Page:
The throwing of feces, urine and blood at guards; self-injury; and suicide attempts are common. A 2009 investigation of the Tamms supermax in Illinois by the Belleville News-Democrat depicted Faygie Fields, a schizophrenic imprisoned for killing a man in a drug deal. He regularly cut his arms and throat with glass and metal, swallowed glass, and smeared feces all over his cell. The prison’s reaction to this kind of behavior was predictable:
Prison officials charged him $5.30 for tearing up a state-owned sheet to make a noose to kill himself. ... If he hadn’t been charged with crimes in prison, Fields could have been paroled in 2004 after serving 20 years of a 40-year sentence. But Fields must serve all the extra time for throwing food, urine and committing other offenses against guards. That amounts to 34 years, or 54 years total, that he must serve before becoming eligible for parole in 2038, at age 79.
This American system of administrative punishment—except in extremely rare cases, prison staff, not judges, decide who goes into the hole—has no counterpart in scale or severity. There are solitary confinement cells in other countries’ prisons and the odd, small supermax, such as the Vught prison in the Netherlands, but they are few. When Corey Weinstein, a San Francisco physician, toured prisons in the United Kingdom in 2004 on behalf of the American Public Health Association, he was shown “eight of the forty men out of 75,000 [in England and Wales] considered too dangerous or disruptive to be in any other facility.” Seven of the eight “were out of their cells at exercise or at a computer or with a counselor or teacher. ... With embarrassment the host took us to the one cell holding the single individual who had to be continuously locked down.”
The British and other Europeans did use solitary confinement starting in the mid-nineteenth century, taking as models the American penitentiaries that had invented mass isolation in the 1820s. But Europe largely gave it up later in the century because, rather than becoming penitent, prisoners went insane. A shocked Charles Dickens, after visiting a Pennsylvania prison in 1842, called solitary confinement “immeasurably worse than any torture of the body.” Americans gave it up, too, in the late 1800s, only to resurrect it a century later.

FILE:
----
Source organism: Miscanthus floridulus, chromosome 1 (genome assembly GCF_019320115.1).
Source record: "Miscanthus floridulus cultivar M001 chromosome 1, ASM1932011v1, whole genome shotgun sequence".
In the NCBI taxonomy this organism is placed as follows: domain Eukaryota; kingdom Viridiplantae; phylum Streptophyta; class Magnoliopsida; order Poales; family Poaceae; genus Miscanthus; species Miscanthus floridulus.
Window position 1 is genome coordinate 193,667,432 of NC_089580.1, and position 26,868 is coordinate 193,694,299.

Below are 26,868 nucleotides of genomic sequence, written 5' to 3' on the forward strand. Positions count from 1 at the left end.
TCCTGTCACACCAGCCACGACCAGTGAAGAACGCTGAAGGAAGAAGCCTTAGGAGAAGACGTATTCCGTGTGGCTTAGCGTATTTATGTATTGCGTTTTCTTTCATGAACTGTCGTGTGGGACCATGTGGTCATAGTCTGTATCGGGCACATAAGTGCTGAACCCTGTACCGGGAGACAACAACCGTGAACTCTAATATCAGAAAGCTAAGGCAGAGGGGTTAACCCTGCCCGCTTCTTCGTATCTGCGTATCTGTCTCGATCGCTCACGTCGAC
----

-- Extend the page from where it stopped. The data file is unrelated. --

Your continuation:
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Officially called the Special Management Unit or SMU, Maine’s supermax opened in 1992, hidden in the woods of the pretty coastal village of Warren. Ten years later the new maximum-security Maine State Prison was built around it. Literally and metaphorically, the supermax’s 132 cells are the core of the stark 925-prisoner complex with its radiating “pods.” Maine’s crime and incarceration rates are among the lowest in the country, but its supermax is as brutal as any. After allegations of beatings by guards and deliberately withheld medical care, the state police started investigations into two prisoner deaths in the SMU. Grassian has told a legislative committee that Maine’s supermax treats its prisoners worse than its peers in many states.
Still, supermaxes are more alike than different. As America’s prisoner population exploded (the U.S. incarceration rate now is nearly four times what it was in 1980, more than five times the world average, and the highest in the world), overcrowding tossed urban state prisons into turmoil. The federal prison system provided a model for dealing with the tumult: in 1983, mayhem in the federal penitentiary in Marion, Illinois resulted in a permanent lockdown and, effectively, the first supermax. “No evidence exists that states undertook any rigorous assessment of need,” Mears, the Florida State criminologist, writes of supermax proliferation, but the states still decided that they would segregate the most troublesome prisoners. Maine’s supermax is a case in point, constructed in the absence of prisoner unrest. George Keiser, a veteran prisons official who works for the Department of Justice’s National Institute of Corrections, put it bluntly: supermaxes were “a fad.”
An expensive fad. American supermax prisons are so high-tech and the management of their prisoners so labor intensive that the facilities “typically are two to three times more costly to build and operate than other types of prisons,” Mears writes. Yet, according to Keiser, tax money poured into supermax construction because these harsh prisons were “the animal of public-policy makers.” The beast was fed by politicians capitalizing on public fears of crime incited by increasing news-media sensationalism.